mersenneforum.org The Fischbach Prime a mersenne variation
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 2009-08-17, 03:55 #1 Carl Fischbach     Oct 2007 428 Posts The Fischbach Prime a mersenne variation Iv'e come up with a prime number generator that seems to generate large primes, as far as I can test with a slightly greater effeciency than the mersenne equation can. Here's the equation (2^prime +1)/3= possibly prime Here's a side by side test between the Fischbach prime and the mersennne prime The mersenne prime is prime when 2 is raised to the following powers, 2,3,5,7,13,17,19,31,or 61. The Fischbach prime is prime when 2 is raised to the following powers,3,5,7,11,13,17,19,23,31,or 43. You people seem to be so clever on this forum why don't you come up with a system to test the Fischbach prime for primality and generate a prize winning prime and take the money to the bank.
2009-08-17, 04:26   #2
retina
Undefined

"The unspeakable one"
Jun 2006
My evil lair

559910 Posts

Quote:
 Originally Posted by Carl Fischbach Iv'e come up with a prime number generator that seems to generate large primes, as far as I can test with a slightly greater effeciency than the mersenne equation can. Here's the equation (2^prime +1)/3= possibly prime Here's a side by side test between the Fischbach prime and the mersennne prime The mersenne prime is prime when 2 is raised to the following powers, 2,3,5,7,13,17,19,31,or 61. The Fischbach prime is prime when 2 is raised to the following powers,3,5,7,11,13,17,19,23,31,or 43. You people seem to be so clever on this forum why don't you come up with a system to test the Fischbach prime for primality and generate a prize winning prime and take the money to the bank.
Wow, so for all numbers n<=61, countof(Mersenne primes)=9 and countof(Fischbach primes)=10.

And that is significant because ... ?

What about for n<=1million? What is the ratio?

Is a "Fischbach prime" test more (or even as) efficient as a Mersenne prime test? If not and the test takes 10 times longer then can we expect a corresponding 10+ times increase in the number of primes found?

Last fiddled with by retina on 2009-08-17 at 04:34 Reason: than ----> then, stupid mistake.

 2009-08-17, 04:34 #3 axn     Jun 2003 2·32·7·37 Posts Stop calling primes named after other people by your own name!
 2009-08-17, 04:39 #4 Carl Fischbach     Oct 2007 428 Posts The mersenne prime has shortcuts for testing primality I looked at my equation for shortcuts for primality testing and couldn't find any, someone else may have some better luck, it's a lucrative proposition if you find them.
2009-08-17, 04:39   #5
flouran

Dec 2008

15018 Posts

Quote:
 Originally Posted by axn Stop calling primes named after other people by your own name!
ECPP is the fastest test for proving the primality of the Wagstaff ("Fischbach") prime (according to Wikipedia). That's a run-time of O(log^5 n) right? The LL test (with FFT) has a run-time of O(log^2 n log log n) when testing the primality of a Mersenne number n? Of course, I might/will be wrong with some of this information since I am not an expert in compuational number theory.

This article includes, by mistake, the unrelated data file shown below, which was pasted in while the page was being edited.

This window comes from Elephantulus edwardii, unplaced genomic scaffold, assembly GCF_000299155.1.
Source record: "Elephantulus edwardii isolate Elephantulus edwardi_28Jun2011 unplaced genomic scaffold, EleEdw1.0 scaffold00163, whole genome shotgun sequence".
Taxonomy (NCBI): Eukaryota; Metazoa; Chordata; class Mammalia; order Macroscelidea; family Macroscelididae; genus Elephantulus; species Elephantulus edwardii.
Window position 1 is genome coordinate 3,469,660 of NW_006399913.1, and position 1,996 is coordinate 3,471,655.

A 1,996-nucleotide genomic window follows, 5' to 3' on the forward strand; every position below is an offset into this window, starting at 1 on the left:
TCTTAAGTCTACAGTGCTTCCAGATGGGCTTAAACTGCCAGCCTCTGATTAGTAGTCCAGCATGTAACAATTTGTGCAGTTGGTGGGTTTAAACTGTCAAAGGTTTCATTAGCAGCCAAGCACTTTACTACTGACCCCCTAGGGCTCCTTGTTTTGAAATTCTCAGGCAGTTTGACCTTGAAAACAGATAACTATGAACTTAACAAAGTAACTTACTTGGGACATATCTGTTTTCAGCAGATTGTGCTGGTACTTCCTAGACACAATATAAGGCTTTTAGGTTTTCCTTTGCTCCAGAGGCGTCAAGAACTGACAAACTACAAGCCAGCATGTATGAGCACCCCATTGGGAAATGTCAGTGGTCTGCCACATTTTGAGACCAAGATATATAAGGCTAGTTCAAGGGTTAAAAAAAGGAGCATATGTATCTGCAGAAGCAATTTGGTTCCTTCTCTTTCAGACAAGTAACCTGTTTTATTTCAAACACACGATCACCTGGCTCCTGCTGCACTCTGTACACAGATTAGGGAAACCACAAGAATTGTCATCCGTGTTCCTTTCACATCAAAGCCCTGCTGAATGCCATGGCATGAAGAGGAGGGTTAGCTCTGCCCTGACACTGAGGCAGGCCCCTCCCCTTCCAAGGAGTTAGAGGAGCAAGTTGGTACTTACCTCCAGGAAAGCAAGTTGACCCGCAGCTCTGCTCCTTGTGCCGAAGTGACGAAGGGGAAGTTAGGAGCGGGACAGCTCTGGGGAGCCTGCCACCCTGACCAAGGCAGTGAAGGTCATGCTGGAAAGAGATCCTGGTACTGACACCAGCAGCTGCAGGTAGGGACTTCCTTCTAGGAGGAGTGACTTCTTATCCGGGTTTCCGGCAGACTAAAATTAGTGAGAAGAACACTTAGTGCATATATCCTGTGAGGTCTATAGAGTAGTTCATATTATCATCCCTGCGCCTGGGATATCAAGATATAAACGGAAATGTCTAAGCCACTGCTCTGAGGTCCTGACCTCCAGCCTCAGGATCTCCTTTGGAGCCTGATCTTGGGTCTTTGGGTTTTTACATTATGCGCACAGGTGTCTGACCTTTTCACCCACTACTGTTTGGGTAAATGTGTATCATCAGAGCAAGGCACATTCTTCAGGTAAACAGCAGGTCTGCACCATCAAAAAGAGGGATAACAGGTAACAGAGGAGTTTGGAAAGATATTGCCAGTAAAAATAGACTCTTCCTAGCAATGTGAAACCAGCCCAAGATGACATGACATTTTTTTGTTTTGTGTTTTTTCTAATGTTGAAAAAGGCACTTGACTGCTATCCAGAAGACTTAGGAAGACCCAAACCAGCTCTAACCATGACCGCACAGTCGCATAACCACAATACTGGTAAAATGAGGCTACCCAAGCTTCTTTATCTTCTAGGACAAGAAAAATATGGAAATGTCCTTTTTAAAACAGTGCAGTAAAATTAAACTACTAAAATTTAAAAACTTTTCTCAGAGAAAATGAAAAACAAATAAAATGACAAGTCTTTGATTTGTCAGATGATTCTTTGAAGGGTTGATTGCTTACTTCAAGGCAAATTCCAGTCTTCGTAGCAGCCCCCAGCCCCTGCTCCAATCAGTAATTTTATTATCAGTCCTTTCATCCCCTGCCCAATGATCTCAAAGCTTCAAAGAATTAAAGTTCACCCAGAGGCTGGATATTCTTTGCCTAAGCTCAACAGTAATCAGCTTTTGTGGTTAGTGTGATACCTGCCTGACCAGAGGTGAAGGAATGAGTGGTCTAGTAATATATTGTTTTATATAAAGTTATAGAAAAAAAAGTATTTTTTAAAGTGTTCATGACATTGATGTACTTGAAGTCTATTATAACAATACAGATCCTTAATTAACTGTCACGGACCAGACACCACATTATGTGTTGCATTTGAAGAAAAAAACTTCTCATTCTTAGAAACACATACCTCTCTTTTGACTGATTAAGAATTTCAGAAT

So I doubt anyone can come up with a primality test to prove the primality of Wagstaff ("Fischbach") primes that cuts the run-time by a poly-logarithmic factor. Of course, a probable primality test may suffice. Miller-Rabin has a run-time of $\tilde{O}(\log^2 n)$ with a probability of error at most of 1/4 per iteration. Grantham's RQFT cuts this probability of error down to at most 1/7710 per iteration. Zhang's One Parameter Quadratic Base Test (a variant of the BPSW test) runs in about the same time (see his paper "A One Parameter Quadratic-Base Version of the Baillie-PSW Probable Prime Test") and has a much less probability of error than RQFT.

A TRIVIAL probable prime test which has a much lower probability of error than either RQFT and OPQBT that runs in $\tilde{O}(k \log^2 n)$ time, where k=7 in the worst possible case, is by executing 1 iteration in RQFT followed by 1 iteration in OPQBT. I have attached a pdf file describing this RQFT+OPQBT test (I wrote it a couple months ago just for fun). It also talks more about Zhang's OPQBT in a bit more detail:
Trivial_Probabilistic_Primality_Test.pdf
P.S. I use the term "Selfridge" in this pdf, as it is a term coined and popularized by Jon Grantham which refers to the run-time of the Miller-Rabin test (in other words, $\tilde{O}(\log^2 n)$).
Comments are more than welcome regarding the pdf file I attached.

Last fiddled with by flouran on 2009-08-17 at 05:30

 2009-08-17, 04:58 #6 retina Undefined     "The unspeakable one" Jun 2006 My evil lair 11×509 Posts Aww, you guys all gave the game away so early. I wanted Carl Fischbach to see if he could find the Wagstaff primes below 1million by himself, hence my question about the ratio for n<=1million.
 2009-08-17, 05:20 #7 Carl Fischbach     Oct 2007 2×17 Posts I'm not making any claims beyond what Iv'e tested, the proof you want is beyond my scope.
2009-08-17, 05:22   #8
flouran

Dec 2008

11010000012 Posts

Quote:
 Originally Posted by Carl Fischbach I'm not making any claims beyond what Iv'e tested, the proof you want is beyond my scope.
Carl Fischbach,

Please look at my post; it is meant to be of help to you (I hope so at least): http://mersenneforum.org/showpost.ph...94&postcount=5

Kind Regards,
flouran

Last fiddled with by flouran on 2009-08-17 at 05:26

 2009-08-17, 05:43 #9 Carl Fischbach     Oct 2007 2216 Posts Iv'e reinvented the wheel again, I was totally unfamiliar with the wagstaff prime I'm half asleep here.
 2009-08-17, 06:34 #10 Uncwilly 6809 > 6502     """"""""""""""""""" Aug 2003 101×103 Posts 20B216 Posts Where is Dr. Bob when you need him?
 2009-08-17, 06:48 #11 kar_bon     Mar 2006 Germany 283910 Posts other primes (2^n+1)/3 for n= 61, 79, 101, 127, 167, 191, 199, 313, 347 (limit n=500) see here

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